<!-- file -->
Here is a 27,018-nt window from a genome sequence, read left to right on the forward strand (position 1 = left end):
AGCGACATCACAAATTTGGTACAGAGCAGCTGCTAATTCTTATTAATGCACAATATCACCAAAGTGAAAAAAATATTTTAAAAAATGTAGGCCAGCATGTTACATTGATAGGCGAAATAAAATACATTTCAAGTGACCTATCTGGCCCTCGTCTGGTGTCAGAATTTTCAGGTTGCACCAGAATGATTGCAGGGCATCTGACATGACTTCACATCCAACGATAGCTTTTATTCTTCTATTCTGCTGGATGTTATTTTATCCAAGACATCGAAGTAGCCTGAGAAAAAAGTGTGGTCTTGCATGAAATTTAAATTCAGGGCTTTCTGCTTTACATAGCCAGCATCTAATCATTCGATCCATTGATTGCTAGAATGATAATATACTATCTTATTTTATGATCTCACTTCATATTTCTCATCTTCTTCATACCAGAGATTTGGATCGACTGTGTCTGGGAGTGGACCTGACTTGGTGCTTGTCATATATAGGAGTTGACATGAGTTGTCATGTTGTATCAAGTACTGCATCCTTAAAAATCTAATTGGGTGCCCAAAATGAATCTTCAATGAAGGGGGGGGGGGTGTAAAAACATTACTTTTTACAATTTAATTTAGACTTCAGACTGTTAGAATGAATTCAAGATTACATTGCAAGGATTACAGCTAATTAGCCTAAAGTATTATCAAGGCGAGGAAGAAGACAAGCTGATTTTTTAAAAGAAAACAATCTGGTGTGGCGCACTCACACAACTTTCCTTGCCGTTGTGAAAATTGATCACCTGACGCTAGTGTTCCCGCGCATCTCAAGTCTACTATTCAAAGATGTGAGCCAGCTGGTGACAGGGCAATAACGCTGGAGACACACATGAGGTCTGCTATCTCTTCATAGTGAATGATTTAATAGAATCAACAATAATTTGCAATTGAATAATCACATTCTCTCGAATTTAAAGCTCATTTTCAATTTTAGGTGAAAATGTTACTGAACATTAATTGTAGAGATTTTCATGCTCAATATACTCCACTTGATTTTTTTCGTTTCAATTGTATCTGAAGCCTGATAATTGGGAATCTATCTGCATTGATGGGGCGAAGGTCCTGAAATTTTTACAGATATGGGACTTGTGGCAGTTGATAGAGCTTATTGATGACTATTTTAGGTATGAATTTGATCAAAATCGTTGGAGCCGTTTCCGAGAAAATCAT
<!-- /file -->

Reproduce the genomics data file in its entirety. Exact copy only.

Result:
Here is a 27,018-nt window from a genome sequence, read left to right on the forward strand (position 1 = left end):
AGCGACATCACAAATTTGGTACAGAGCAGCTGCTAATTCTTATTAATGCACAATATCACCAAAGTGAAAAAAATATTTTAAAAAATGTAGGCCAGCATGTTACATTGATAGGCGAAATAAAATACATTTCAAGTGACCTATCTGGCCCTCGTCTGGTGTCAGAATTTTCAGGTTGCACCAGAATGATTGCAGGGCATCTGACATGACTTCACATCCAACGATAGCTTTTATTCTTCTATTCTGCTGGATGTTATTTTATCCAAGACATCGAAGTAGCCTGAGAAAAAAGTGTGGTCTTGCATGAAATTTAAATTCAGGGCTTTCTGCTTTACATAGCCAGCATCTAATCATTCGATCCATTGATTGCTAGAATGATAATATACTATCTTATTTTATGATCTCACTTCATATTTCTCATCTTCTTCATACCAGAGATTTGGATCGACTGTGTCTGGGAGTGGACCTGACTTGGTGCTTGTCATATATAGGAGTTGACATGAGTTGTCATGTTGTATCAAGTACTGCATCCTTAAAAATCTAATTGGGTGCCCAAAATGAATCTTCAATGAAGGGGGGGGGGGTGTAAAAACATTACTTTTTACAATTTAATTTAGACTTCAGACTGTTAGAATGAATTCAAGATTACATTGCAAGGATTACAGCTAATTAGCCTAAAGTATTATCAAGGCGAGGAAGAAGACAAGCTGATTTTTTAAAAGAAAACAATCTGGTGTGGCGCACTCACACAACTTTCCTTGCCGTTGTGAAAATTGATCACCTGACGCTAGTGTTCCCGCGCATCTCAAGTCTACTATTCAAAGATGTGAGCCAGCTGGTGACAGGGCAATAACGCTGGAGACACACATGAGGTCTGCTATCTCTTCATAGTGAATGATTTAATAGAATCAACAATAATTTGCAATTGAATAATCACATTCTCTCGAATTTAAAGCTCATTTTCAATTTTAGGTGAAAATGTTACTGAACATTAATTGTAGAGATTTTCATGCTCAATATACTCCACTTGATTTTTTTCGTTTCAATTGTATCTGAAGCCTGATAATTGGGAATCTATCTGCATTGATGGGGCGAAGGTCCTGAAATTTTTACAGATATGGGACTTGTGGCAGTTGATAGAGCTTATTGATGACTATTTTAGGTATGAATTTGATCAAAATCGTTGGAGCCGTTTCCGAGAAAATCAT